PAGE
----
The latter effect is the primary source of immigrants to the United States.

Apologies for the confusion over the link. I simply went to my WordPress administration pages and chose "get shortlink". There was no intent to confuse or mislead.

Regards,
Ric

[Thanks for your prompt and helpful explanation about the confusing link, Ric! We welcome you to EconLog.--Econlib Ed.]

ThomasL writes:

From Dan Weber: "This still needs Federal action. If one state operates a successful universal health care system, they can get a flood of sick immigrants..."

I don't see any reason that health insurance benefits couldn't vest at a defined rate.

It isn't quite the same scale or idea, but for a real life case, people never flooded into AK to get the oil revenue disbursements. I'm sure that was in no small part because one isn't eligible to receive them until living there for quite some time.

cbunix23 writes:

"My guess is that there are many factors that influence where someone lives and folks would not move in substantial enough numbers to wreck a state health system."

The recent Arkansas example proves you wrong. I'm not making this up, it really happened. Maybe Arkansas had such a generous medical program that it burned out very quickly.

In general state programs aren't quite so generous and people put a high priority on staying near family, or keeping their existing job, etc. so they don't pick up and move unless they have a really good reason.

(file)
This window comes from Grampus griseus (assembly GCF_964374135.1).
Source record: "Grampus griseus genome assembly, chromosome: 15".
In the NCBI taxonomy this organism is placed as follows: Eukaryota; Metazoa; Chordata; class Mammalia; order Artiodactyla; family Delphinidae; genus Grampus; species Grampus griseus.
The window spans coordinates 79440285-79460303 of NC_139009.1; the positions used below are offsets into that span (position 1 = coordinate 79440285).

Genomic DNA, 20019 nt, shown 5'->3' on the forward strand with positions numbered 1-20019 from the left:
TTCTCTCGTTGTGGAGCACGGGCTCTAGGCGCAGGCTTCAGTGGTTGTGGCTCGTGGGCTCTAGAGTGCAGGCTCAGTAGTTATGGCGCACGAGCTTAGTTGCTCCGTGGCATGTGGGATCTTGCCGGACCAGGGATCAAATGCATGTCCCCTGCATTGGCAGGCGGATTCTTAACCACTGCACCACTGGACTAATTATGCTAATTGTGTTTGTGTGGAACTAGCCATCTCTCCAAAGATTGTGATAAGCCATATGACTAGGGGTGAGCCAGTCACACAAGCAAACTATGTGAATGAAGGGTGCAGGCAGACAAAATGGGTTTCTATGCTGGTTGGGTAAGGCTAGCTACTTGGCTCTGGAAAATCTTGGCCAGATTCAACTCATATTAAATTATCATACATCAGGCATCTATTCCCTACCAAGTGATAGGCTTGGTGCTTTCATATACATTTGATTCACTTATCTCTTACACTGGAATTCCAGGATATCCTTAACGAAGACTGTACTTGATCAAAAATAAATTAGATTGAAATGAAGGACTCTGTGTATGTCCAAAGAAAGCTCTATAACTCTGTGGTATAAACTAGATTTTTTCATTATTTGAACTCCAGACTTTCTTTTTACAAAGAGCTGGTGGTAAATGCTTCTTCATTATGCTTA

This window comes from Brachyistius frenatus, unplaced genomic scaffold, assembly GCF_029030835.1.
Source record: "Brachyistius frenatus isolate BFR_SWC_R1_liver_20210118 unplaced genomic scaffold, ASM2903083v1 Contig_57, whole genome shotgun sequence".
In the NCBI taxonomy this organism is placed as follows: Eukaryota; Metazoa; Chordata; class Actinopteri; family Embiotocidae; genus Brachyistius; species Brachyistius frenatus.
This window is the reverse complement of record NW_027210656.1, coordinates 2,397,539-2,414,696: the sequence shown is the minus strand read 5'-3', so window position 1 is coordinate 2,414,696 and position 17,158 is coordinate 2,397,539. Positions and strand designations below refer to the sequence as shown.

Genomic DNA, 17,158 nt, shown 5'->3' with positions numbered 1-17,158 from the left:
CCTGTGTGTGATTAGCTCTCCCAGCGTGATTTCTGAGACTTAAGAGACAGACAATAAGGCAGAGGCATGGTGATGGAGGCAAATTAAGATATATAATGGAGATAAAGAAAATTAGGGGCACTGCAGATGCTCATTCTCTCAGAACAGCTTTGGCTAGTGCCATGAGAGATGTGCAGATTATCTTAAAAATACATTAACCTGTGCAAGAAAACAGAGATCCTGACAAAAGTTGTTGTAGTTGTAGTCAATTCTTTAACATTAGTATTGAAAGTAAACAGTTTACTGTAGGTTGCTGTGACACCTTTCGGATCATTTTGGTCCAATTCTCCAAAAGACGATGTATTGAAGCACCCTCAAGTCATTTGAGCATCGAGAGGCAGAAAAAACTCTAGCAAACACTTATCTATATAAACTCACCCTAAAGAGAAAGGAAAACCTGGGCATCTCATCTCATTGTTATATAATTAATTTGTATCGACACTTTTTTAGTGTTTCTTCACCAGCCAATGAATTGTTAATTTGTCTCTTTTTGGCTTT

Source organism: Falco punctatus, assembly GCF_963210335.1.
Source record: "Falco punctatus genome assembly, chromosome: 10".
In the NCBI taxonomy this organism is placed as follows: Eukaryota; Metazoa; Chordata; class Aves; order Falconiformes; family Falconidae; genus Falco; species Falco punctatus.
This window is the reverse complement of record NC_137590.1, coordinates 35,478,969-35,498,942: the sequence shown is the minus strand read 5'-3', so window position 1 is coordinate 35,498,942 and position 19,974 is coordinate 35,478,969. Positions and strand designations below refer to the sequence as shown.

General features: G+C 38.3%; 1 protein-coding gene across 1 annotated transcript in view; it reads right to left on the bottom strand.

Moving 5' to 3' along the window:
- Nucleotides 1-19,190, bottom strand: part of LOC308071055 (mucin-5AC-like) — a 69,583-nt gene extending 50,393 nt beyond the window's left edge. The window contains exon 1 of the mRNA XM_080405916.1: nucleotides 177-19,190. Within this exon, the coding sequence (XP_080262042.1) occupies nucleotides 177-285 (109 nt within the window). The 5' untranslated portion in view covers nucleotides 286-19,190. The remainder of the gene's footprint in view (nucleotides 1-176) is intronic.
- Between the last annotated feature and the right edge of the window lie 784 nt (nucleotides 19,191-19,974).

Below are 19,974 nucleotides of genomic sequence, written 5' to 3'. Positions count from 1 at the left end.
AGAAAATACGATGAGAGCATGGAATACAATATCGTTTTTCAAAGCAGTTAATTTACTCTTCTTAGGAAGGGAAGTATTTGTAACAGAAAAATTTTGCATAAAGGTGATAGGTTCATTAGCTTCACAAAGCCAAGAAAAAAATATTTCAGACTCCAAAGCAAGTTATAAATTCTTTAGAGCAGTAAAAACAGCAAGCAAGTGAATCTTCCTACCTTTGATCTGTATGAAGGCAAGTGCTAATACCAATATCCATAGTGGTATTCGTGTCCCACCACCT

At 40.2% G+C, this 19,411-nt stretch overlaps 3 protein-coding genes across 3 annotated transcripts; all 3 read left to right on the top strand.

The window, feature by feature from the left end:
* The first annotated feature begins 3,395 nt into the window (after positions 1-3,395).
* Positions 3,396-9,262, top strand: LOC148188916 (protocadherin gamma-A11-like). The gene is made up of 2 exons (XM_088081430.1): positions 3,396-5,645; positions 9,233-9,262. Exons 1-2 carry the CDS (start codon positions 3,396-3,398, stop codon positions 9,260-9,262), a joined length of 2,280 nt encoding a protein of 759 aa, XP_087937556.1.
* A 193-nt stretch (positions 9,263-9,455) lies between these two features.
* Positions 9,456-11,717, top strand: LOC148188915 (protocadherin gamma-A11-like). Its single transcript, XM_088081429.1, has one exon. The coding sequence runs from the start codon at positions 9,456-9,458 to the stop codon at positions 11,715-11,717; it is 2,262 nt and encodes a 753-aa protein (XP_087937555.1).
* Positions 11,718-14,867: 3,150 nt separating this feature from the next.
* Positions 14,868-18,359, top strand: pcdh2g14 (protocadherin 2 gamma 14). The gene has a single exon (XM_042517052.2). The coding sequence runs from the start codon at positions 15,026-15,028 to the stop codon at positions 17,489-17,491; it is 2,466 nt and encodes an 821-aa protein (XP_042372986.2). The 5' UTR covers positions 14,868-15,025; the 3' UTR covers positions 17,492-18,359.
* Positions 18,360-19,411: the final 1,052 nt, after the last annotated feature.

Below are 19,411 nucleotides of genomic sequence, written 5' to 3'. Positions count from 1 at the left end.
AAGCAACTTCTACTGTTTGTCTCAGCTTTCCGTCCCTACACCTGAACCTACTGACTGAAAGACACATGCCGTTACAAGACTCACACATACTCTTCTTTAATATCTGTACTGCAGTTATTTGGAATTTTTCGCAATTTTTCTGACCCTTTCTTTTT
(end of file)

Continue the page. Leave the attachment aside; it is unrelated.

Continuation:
I've been around long enough to know it's not really about health care, it's about votes. Politicians use this issue just like any other, to line up a voting block that will keep them in power. I'm just cynical that way.

AST writes:

America is not "ungovernable" but it is difficult to govern in the way progressives want because it was designed to thwart such impulses. The states in the beginning were very jealous of their prerogatives and distrustful of a central authority that operated like the British governors and military. Alexander Hamilton was a strong voice for a vigorous central government, but he was engaged in trade in New York and saw the ways that a stronger federal government could enhance trade. However, that is a limited area which was handled by the new Constitution. I don't think he or any of the founders would consider our current laws and regulatory regime "progress."

I'm not a libertarian, but I'm closer to that end than our current situation.

Dave writes:

If different states (or virtual districts) had different health care systems, the best doctors would flock to the ones that encouraged overuse of care without sufficient cost control. So, basically, if one state kept our current system, the best doctors would flock there to earn the highest incomes.